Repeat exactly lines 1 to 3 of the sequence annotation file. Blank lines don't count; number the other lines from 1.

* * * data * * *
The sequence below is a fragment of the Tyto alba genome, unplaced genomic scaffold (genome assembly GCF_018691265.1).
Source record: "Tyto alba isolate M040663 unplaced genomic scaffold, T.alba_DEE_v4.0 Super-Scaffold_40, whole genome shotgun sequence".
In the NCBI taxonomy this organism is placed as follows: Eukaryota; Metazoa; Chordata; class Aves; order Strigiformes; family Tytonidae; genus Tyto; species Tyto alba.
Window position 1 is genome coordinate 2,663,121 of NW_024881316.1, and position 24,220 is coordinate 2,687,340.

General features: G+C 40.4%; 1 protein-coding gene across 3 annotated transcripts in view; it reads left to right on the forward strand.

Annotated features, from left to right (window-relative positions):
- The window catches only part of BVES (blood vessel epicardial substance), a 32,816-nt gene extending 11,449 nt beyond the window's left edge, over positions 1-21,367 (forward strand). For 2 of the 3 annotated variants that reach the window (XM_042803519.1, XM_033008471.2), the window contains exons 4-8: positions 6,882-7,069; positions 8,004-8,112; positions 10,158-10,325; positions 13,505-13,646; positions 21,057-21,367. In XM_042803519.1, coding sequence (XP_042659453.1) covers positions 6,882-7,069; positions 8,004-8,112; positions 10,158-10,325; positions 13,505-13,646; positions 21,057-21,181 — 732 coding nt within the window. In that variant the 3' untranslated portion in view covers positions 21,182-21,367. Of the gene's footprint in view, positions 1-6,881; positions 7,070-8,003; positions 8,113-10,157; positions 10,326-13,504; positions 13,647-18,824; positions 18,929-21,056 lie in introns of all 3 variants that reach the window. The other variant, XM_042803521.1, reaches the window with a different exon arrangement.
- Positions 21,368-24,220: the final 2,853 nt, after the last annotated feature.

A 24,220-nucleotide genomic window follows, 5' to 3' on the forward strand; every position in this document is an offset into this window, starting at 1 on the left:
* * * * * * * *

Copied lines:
The sequence below is a fragment of the Tyto alba genome, unplaced genomic scaffold (genome assembly GCF_018691265.1).
Source record: "Tyto alba isolate M040663 unplaced genomic scaffold, T.alba_DEE_v4.0 Super-Scaffold_40, whole genome shotgun sequence".
In the NCBI taxonomy this organism is placed as follows: Eukaryota; Metazoa; Chordata; class Aves; order Strigiformes; family Tytonidae; genus Tyto; species Tyto alba.